Is Immigration the Answer to America’s Health Care Worker Shortage?
April 2, 2004

A report recently issued by the American Immigration Law Foundation (AILF) brings to light an issue of great urgency and importance to our society. The report, entitled, Health Worker Shortages & the Potential of Immigration Policy, was published in February of this year, and addresses the current shortcomings in U.S. immigration policy governing foreign healthcare workers and the ramifications for a rapidly aging U.S. population.

Medical care in the U.S. is world-renowned for its sophistication and quality. As the report illustrates, however, high-quality health care is unavailable to millions of U.S. residents. According to the U.S. Department of Health and Human Services’ figures listed in the report, nearly 35 million Americans live in “health professional shortage areas.” At this time, the federal government estimates that in order to relieve this shortage, the U.S. would require an additional 126,000 nurses, 16,000 doctors, 8,500 dentists and 4,000 mental health professionals to enter our health care system. That amounts to an additional 154,500 positions in those fields alone that badly need to be filled at this very moment in the U.S. If nothing is done to remedy this situation, AILFA warns, the U.S. will be short over 50,000 physicians by 2010 and more than 200,000 by 2020. The lack of nurses in the future will be exponentially worse.

One might think that a logical, and relatively quick, solution to this shortage of health care workers would be for U.S. immigration authorities to implement new immigration programs, or adjust existing immigration programs, to allow more qualified health care workers to enter the U.S. Ironically, the report shows, the opposite has occurred in recent years. As the shortage of healthcare workers is reaching a critical stage in many communities, immigration policy regarding doctors and nurses has become more restrictive. Fewer workers in these essential fields are given permission to practice in this country now compared to a decade ago.

Immigrants have long played an important role in increasing the availability of health care in the U.S. A table provided by AILF illustrates that on average, almost 13% of all medical professionals, in all fields, are born outside of the U.S. Over 25% of physicians are immigrants, along with 17% of all nurses and 15% of clinical lab technicians. In nursing care facilities alone, the number of immigrants utilized for such care increased by 72% in the last decade, as immigrants stepped up to take positions that American workers either did not want or for which they were not qualified.

The importance of immigrants in the U.S. health care system cannot be ignored. Yet, the report illustrates that immigration policy continues to put roadblocks in the way of medical professionals practicing in the U.S. The means by which qualified nurses can enter the country has been limited in recent years, for example. With the expiration of the successful H-1A temporary worker visa program in 1995, many qualified nursing professionals were restricted from filling the U.S. worker shortage. As of this time, no comparable temporary visa program has been enacted, further exacerbating nursing shortages nationwide – although the infinitely slower, immigrant visa option continues to be available to facilitate entry of R.N.’s from overseas. The Immigration Act of 1990 also limited foreign-born nurses’ options for immigration by requiring all H-1B visa holders to obtain a four-year college degree (while nursing certification in 49 of 50 states does not require a bachelor’s degree, but rather a nursing training program).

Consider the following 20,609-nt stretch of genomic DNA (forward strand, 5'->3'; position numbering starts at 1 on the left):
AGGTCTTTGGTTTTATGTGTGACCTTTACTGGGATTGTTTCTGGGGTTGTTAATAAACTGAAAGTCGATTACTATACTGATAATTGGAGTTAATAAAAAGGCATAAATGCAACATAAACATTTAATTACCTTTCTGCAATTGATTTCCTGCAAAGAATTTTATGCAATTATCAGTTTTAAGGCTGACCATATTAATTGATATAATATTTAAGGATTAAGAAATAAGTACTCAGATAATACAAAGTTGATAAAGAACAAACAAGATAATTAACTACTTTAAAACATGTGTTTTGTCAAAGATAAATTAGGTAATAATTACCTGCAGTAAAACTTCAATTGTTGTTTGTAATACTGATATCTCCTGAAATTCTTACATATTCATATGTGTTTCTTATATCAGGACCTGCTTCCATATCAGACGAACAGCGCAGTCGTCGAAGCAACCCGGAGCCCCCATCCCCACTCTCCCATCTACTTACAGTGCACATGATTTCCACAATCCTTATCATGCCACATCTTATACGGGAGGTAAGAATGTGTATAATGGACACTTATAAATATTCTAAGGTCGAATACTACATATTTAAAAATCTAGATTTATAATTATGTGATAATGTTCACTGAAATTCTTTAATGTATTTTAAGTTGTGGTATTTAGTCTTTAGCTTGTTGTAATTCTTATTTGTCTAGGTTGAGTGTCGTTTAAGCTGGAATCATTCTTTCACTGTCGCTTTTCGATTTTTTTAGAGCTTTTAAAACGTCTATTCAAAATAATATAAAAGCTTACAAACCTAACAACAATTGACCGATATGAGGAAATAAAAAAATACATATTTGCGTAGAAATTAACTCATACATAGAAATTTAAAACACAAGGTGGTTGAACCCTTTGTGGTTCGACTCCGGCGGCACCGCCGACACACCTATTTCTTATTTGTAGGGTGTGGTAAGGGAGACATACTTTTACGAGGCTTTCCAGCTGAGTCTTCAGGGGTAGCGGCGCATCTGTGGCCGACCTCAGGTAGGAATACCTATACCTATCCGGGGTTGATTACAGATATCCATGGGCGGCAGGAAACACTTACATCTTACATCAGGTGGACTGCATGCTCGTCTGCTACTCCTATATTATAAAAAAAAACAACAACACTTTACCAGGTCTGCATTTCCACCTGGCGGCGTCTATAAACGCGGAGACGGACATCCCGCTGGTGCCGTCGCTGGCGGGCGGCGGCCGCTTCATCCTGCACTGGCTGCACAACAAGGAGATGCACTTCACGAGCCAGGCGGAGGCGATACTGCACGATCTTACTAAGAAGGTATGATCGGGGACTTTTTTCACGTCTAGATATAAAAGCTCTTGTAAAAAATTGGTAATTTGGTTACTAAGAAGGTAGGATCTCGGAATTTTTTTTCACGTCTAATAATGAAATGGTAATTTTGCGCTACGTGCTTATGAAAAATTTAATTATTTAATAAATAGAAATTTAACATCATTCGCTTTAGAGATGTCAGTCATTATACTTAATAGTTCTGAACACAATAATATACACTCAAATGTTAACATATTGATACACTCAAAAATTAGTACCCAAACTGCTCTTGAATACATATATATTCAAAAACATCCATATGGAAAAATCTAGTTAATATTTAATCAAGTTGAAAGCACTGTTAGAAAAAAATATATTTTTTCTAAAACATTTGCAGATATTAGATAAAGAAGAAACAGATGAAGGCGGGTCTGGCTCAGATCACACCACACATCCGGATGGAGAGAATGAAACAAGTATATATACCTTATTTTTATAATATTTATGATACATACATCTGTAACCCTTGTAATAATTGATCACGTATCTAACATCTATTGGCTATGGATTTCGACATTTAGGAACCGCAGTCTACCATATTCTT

Ensuring that foreign-born medical professionals are qualified to perform their job duties is obviously important. The process of meeting the requirements under U.S. immigration law, however, is slow, expensive and duplicative according to AILA. Completing the testing and certification requirements for nurses can take an entire year, while hospitals and nursing facilities wait for essential medical personnel to care for their patients. Obviously, the inefficiencies of this year-long process inhibit many qualified nurses from bringing their necessary skills to the U.S.

Given the growing shortage of U.S. health care workers, something has got to give. The report recommends that a logical change is an enhancement of U.S. immigration policy and lists several recommendations to remedy the situation, including reestablishing the nurses H-1A visa program, among others. In any case, I suspect that policymakers will soon no longer be able to ignore the growing need for foreign health care workers and will, inevitably be forced to take steps to adjust the U.S. immigration system to accommodate them. How long this will take, however, is anybody’s guess.

If you wish to view the entire contents of the AILF report, you may access it on the web at

Copyright © 2004-2008, By Law Offices of Richard Hanus, Chicago, Illinois